The DA's office, saying it doesn't want to improperly sway an election, has said it will take a look at the criminal complaint after voters have their say in November.
In the meantime, Paxton spokesman Anthony Holm says the specter of Paxton's potential prosecution is the creation of liberal critics desperate to turn around an election they appear certain to lose. The State Securities Board investigated the matter, found that Paxton made an error and assessed a civil penalty, he said.
Holm also noted that the criminal complaint was lodged by Texans for Public Justice, a liberal watchdog group that has gone after high-profile Republicans such as Gov. Rick Perry and former U.S. House Majority Leader Tom DeLay. Perry, of course, is under indictment now. DeLay was ultimately exonerated when his convictions on money laundering charges were overturned on appeal.
“This matter was fully resolved six months ago,” Holm said. “Everybody understands it's an administrative error. Our desperate Democratic opponent is grasping at anything he can because he’s losing by 20 points. He knows it. We know it. It’s done.”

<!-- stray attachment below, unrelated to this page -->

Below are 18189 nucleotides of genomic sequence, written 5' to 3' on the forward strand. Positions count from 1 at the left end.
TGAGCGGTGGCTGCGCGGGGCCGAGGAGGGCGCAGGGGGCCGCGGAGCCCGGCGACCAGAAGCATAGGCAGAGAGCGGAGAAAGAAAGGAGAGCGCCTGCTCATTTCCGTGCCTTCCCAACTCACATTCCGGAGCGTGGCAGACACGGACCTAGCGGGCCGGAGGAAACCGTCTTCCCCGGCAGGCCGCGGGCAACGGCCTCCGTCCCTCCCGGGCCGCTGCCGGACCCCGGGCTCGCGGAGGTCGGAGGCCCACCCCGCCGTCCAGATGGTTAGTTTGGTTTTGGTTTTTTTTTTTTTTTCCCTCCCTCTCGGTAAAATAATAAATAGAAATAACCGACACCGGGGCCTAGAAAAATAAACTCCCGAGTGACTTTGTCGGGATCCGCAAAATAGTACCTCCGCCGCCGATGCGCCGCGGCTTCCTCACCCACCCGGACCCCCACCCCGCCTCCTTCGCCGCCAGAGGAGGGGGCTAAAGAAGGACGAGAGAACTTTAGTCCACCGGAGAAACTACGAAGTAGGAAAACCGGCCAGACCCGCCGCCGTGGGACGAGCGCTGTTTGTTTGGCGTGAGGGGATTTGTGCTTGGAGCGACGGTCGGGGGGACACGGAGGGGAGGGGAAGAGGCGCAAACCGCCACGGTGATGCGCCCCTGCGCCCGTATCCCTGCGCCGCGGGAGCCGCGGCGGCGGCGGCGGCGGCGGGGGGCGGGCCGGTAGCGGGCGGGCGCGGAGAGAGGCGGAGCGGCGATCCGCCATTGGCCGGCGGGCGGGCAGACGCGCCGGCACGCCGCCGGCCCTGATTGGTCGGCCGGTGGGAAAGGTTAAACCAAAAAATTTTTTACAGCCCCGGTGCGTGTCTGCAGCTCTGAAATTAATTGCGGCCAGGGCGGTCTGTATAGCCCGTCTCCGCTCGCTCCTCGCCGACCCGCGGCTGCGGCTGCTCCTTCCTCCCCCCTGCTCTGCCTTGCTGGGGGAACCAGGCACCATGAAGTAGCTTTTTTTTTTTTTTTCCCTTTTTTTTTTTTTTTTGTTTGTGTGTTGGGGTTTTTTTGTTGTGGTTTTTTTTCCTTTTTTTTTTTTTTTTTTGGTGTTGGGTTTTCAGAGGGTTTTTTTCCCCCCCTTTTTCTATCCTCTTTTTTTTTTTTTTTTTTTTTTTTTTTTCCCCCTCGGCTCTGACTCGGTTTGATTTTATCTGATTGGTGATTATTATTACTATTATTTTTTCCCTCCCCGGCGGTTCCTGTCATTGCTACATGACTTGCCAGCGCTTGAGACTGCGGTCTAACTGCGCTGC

Don’t tell that to Houston.
A few minutes after the press conference concluded at the Austin Club last Wednesday, Houston loaded his posters into the back of the Prius and headed to his next appointment — the studios of Austin’s Time Warner Cable, where anchor Paul Brown ushered him into the studio for an interview.
After some introductory pleasantries, Brown cut to the chase: How do you run a race against someone who has all but dropped out of public sight?
“We and many others in the media have invited him to speak, and he’s declined for a variety of reasons,” Brown said. “Has it been a frustration for you? Is it difficult to get traction when your opponent is almost not even acknowledging that you’re around?’’
Houston doesn’t let on that it bothers him, saying that the “secretive manner” in which Paxton has been running his campaign should be offensive to voters above all.
“The way you run the race is the way you’d run the office,” he said.
But during the next stop of the journey — the editorial board of the Waco Tribune-Herald — the wear and tear of unattended campaign events, potential donors who won’t pick up the phone and an opponent who won’t give him the time of day poured out into the open.